My mother in law dropped her favorite cast iron frying pan and it landed on the handle and broke it off. I could have brazed it but I didn't like the look of a brazed joint so I TIG welded it with a Ni-Cast rod, which is 99% nickel, which I had left over from another project. According to Lock-n-stitch, which is my favorite site for cast iron welding, you should preheat to 900°F for brazing and 1300°F for fusion welding.

http://www.locknstitch.com/cast-iron-welding.html

I didn't want to destroy the coating on the inside of the pan or the enamel on the outside so I kept the preheat to below 550°F. I heated up several steel plates of metal to 550°F in the oven and placed them on top of fire bricks. I welded the frying pan on top of these hot metal plates. I kept the frying pan and the metal plates at a temperature of 550°F during the welding process with an oxyacetylene torch with a rosebud tip. When I was finished welding, I put the frying pan back in the oven and shut the oven off, to allow the pan to cool down with the oven. I figured that I could get away with the lower preheat because the break was in an area that isn't constrained and was caused by dropping not internal stresses.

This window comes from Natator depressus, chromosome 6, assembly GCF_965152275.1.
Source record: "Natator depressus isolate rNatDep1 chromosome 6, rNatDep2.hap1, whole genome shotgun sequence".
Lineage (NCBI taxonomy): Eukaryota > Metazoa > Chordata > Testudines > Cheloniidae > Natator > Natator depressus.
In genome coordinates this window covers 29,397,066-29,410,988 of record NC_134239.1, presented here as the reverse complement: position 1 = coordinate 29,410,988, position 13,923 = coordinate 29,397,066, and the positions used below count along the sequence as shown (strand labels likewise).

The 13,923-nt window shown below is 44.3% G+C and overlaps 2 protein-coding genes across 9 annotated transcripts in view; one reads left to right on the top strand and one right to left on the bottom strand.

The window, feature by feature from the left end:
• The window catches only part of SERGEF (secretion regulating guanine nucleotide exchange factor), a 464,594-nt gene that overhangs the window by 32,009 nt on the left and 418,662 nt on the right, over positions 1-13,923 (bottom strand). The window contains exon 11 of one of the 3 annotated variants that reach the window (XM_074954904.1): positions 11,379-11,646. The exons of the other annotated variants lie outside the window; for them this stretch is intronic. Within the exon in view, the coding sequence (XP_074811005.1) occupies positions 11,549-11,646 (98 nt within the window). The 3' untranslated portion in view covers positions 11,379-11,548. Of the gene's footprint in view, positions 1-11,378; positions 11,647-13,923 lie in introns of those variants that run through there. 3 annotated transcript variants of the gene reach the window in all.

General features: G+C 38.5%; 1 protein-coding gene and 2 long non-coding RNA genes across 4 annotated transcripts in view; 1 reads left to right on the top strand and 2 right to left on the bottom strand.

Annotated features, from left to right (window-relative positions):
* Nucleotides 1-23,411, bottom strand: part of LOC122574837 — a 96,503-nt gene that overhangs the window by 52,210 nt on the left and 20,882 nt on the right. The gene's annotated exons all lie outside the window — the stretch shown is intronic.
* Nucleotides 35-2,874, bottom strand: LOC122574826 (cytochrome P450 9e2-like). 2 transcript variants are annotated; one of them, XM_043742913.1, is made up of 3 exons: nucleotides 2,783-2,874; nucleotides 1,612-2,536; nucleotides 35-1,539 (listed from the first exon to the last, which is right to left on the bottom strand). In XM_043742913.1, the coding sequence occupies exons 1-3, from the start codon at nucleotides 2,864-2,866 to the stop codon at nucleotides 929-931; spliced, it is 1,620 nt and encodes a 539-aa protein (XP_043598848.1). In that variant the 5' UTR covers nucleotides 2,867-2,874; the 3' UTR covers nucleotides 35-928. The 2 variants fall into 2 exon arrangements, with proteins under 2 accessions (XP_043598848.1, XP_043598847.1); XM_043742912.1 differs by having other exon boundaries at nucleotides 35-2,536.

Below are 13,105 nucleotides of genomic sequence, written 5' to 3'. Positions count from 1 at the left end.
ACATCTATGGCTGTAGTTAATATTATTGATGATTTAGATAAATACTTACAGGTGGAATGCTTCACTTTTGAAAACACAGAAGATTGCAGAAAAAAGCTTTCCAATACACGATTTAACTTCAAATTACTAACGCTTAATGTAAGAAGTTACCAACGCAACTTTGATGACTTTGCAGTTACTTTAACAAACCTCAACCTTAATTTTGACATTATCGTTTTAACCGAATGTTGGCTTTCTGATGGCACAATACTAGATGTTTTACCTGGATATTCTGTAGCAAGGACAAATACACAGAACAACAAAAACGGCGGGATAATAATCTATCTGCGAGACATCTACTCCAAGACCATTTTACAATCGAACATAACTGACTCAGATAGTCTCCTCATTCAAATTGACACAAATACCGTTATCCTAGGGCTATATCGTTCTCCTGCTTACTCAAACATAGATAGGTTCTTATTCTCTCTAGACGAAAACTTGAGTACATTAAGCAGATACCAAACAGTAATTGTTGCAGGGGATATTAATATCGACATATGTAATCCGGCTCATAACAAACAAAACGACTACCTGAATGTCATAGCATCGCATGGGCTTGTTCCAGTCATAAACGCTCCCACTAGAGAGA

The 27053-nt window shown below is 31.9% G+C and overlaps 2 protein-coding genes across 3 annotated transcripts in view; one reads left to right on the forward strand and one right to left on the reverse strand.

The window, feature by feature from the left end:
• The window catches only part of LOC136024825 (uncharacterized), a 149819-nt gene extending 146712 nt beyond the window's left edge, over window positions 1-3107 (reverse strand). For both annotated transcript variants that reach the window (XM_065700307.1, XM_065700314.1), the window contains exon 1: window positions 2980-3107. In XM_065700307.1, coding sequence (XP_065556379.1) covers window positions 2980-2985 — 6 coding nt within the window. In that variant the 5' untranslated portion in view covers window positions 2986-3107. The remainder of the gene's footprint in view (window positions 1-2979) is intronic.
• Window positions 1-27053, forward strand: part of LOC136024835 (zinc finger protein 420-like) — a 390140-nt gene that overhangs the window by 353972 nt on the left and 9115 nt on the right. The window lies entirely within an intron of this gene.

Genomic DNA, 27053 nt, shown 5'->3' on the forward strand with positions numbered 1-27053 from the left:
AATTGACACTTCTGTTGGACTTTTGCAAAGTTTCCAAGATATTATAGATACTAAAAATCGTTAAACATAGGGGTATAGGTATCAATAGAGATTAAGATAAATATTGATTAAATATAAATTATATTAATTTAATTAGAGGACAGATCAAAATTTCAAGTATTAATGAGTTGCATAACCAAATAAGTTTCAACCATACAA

Don
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